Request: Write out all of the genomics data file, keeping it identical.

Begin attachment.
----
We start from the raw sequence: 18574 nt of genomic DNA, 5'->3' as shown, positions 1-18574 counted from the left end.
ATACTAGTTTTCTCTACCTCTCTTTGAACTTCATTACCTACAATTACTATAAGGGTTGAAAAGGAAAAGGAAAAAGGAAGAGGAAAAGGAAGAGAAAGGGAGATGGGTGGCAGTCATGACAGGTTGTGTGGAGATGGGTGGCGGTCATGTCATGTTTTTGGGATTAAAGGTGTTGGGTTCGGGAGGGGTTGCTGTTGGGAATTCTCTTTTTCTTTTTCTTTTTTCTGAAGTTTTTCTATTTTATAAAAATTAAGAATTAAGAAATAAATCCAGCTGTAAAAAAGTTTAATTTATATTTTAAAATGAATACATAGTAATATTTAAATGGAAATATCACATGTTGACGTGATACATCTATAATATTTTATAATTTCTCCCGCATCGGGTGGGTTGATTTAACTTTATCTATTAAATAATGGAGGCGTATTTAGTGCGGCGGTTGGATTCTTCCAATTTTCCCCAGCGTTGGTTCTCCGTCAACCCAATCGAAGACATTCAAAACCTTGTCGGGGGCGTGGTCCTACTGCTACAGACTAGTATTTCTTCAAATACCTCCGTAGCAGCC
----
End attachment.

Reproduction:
We start from the raw sequence: 18574 nt of genomic DNA, 5'->3' as shown, positions 1-18574 counted from the left end.
ATACTAGTTTTCTCTACCTCTCTTTGAACTTCATTACCTACAATTACTATAAGGGTTGAAAAGGAAAAGGAAAAAGGAAGAGGAAAAGGAAGAGAAAGGGAGATGGGTGGCAGTCATGACAGGTTGTGTGGAGATGGGTGGCGGTCATGTCATGTTTTTGGGATTAAAGGTGTTGGGTTCGGGAGGGGTTGCTGTTGGGAATTCTCTTTTTCTTTTTCTTTTTTCTGAAGTTTTTCTATTTTATAAAAATTAAGAATTAAGAAATAAATCCAGCTGTAAAAAAGTTTAATTTATATTTTAAAATGAATACATAGTAATATTTAAATGGAAATATCACATGTTGACGTGATACATCTATAATATTTTATAATTTCTCCCGCATCGGGTGGGTTGATTTAACTTTATCTATTAAATAATGGAGGCGTATTTAGTGCGGCGGTTGGATTCTTCCAATTTTCCCCAGCGTTGGTTCTCCGTCAACCCAATCGAAGACATTCAAAACCTTGTCGGGGGCGTGGTCCTACTGCTACAGACTAGTATTTCTTCAAATACCTCCGTAGCAGCC